Not many things cause me as much distress as not knowing what comes next. Which is puzzling as my entire life reveals a pattern of these situations where I’m caught in limbo, unsure of what lays ahead. The most wonderful things happen then.
After the 2010 Earthquake in Haiti pushed me to finish high school here, I had no clue what would happen to me. But then, I walked in Mrs. Williams’ class, and she helped me realize I wanted to be a writer.
It was like finding a lover again who had always been there. As anyone who knew me in childhood would attest, books were my uncompromising best friends. I just hadn’t made the connection that I was learning to weave words to create worlds, too.
So when, as a college freshman, I learned about the Writing department and signed up for the minor the following year, I was struck by the pure joy I exhaled. I walked away from a medical career with no regrets and signed up for the major the first year it became available.
Of course, I paired it with Poli Sci/Pre-Law because that’s it, right? Either you’re a lawyer or a doctor, we need dem coins back. I had to be certain I could do something else, even though I knew for a fact, writing was to be my life.
“Follow your intuition,” She would say. That is the child in me, a mountain, with her head in the clouds but her feet firmly planted.
How long before we kill them? The children in us? How many speeches from others who swear they know better because they’ve been here longer, or constitute a powerful group, or are just the voices of ghosts who never learned better, passed down through lifeless echo chambers, how many of those speeches does it take before we beat those kids to a pulp with our bare hands, a rudimentary instrument, a brick, a two-by-four, a bat, to make sure they’re down for good, no regeneration? All for the grave sin of letting us into the world of dreams, of allowing us to think we could be ourselves, do what we like and are good at, and be happy? What does it take to kill them?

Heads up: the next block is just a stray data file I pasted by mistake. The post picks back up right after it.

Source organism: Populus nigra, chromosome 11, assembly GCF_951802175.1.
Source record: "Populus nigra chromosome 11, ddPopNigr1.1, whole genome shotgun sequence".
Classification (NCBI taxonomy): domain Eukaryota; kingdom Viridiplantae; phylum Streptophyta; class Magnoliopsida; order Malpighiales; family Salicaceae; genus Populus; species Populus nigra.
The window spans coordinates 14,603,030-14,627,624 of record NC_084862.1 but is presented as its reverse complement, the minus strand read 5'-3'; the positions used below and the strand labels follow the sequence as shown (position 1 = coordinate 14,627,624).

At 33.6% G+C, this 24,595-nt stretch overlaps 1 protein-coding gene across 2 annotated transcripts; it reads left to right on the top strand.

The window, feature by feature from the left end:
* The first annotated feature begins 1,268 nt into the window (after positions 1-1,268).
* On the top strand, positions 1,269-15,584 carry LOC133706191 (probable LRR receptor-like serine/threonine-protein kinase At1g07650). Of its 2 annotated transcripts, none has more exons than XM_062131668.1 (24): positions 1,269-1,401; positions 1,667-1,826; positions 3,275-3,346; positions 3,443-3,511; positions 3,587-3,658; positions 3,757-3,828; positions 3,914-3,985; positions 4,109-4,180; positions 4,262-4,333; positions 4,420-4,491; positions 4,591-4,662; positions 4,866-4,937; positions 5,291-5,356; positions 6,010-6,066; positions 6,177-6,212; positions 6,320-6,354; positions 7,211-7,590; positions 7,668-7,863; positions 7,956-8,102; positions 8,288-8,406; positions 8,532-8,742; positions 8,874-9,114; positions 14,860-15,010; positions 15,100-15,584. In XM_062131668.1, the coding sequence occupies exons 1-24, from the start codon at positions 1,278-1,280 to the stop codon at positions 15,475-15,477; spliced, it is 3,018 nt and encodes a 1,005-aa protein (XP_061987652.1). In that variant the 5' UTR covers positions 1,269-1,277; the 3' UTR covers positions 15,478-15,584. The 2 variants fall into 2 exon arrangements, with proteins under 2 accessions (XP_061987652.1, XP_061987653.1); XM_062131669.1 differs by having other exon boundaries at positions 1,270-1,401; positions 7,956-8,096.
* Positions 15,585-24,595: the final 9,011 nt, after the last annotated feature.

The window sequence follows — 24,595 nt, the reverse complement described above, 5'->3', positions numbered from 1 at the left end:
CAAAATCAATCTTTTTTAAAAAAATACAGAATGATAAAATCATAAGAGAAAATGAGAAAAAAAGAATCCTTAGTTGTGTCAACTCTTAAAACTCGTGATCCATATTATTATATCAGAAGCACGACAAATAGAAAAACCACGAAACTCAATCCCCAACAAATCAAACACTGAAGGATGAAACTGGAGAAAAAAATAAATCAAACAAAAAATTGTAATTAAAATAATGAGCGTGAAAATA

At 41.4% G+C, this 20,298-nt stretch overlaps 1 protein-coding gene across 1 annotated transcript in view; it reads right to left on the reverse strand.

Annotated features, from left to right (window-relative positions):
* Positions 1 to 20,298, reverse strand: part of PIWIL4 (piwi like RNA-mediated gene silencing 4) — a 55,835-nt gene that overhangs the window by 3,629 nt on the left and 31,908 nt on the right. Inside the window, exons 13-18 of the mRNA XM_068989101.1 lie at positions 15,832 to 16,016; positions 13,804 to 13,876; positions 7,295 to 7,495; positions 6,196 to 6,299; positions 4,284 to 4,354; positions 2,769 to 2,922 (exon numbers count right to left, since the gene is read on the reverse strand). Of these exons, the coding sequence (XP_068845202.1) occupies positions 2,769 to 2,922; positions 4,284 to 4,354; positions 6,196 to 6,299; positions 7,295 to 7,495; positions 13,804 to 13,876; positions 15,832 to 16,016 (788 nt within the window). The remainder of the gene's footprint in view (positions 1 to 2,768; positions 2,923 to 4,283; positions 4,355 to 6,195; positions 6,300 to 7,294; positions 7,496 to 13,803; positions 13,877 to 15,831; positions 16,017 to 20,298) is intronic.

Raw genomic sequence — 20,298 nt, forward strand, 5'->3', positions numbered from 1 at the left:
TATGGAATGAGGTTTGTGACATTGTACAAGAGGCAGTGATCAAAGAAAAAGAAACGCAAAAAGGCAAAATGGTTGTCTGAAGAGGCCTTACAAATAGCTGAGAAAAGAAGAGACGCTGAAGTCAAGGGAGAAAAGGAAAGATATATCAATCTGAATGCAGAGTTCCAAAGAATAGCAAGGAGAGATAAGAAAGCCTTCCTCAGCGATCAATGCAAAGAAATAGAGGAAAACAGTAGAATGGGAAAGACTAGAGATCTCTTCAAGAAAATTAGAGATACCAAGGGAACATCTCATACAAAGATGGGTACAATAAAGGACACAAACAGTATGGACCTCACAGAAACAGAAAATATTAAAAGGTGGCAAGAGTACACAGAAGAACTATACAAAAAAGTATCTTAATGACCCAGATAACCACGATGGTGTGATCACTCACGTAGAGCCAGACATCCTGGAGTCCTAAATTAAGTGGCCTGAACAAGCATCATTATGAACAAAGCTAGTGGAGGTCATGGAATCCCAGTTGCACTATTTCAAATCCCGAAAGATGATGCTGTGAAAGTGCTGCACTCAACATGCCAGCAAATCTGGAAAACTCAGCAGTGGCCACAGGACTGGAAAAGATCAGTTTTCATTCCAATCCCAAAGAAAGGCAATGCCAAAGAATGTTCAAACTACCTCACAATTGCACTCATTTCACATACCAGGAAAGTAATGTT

After graduation, I knew what I wanted to have: a car, a single apartment, a job. But I had no idea what I wanted to do. My job had enough writing elements and was fulfilling enough to take most of my time, I thoroughly enjoyed living alone, and the constant frustration of having to get from point A to point B dramatically reduced. But was I sure that this what I wanted to do? Forever?
Here’s another trap, thinking planning for forever is a thing.
But here I was. My old classmates were off doing great things, moving on with their lives, med school, grad school, law school, marriage, kids, and I was just…stuck.
My audible plan was law school. What I thought was my well thought out answer to why is that it had enough elements that I enjoyed and I thought I would be good at it. Of course, money. But I didn’t particularly like Lawyers, plus the justice system here is a joke and trying to improve it would probably be a passionate adventure but resulting in my death at least 20 years earlier, one way or another. I would never admit “I didn’t have it in me” because for some reason, forcing oneself to do something outside of one’s natural talents, passions, or inclinations, for the major part of one’s life, is something to be applauded.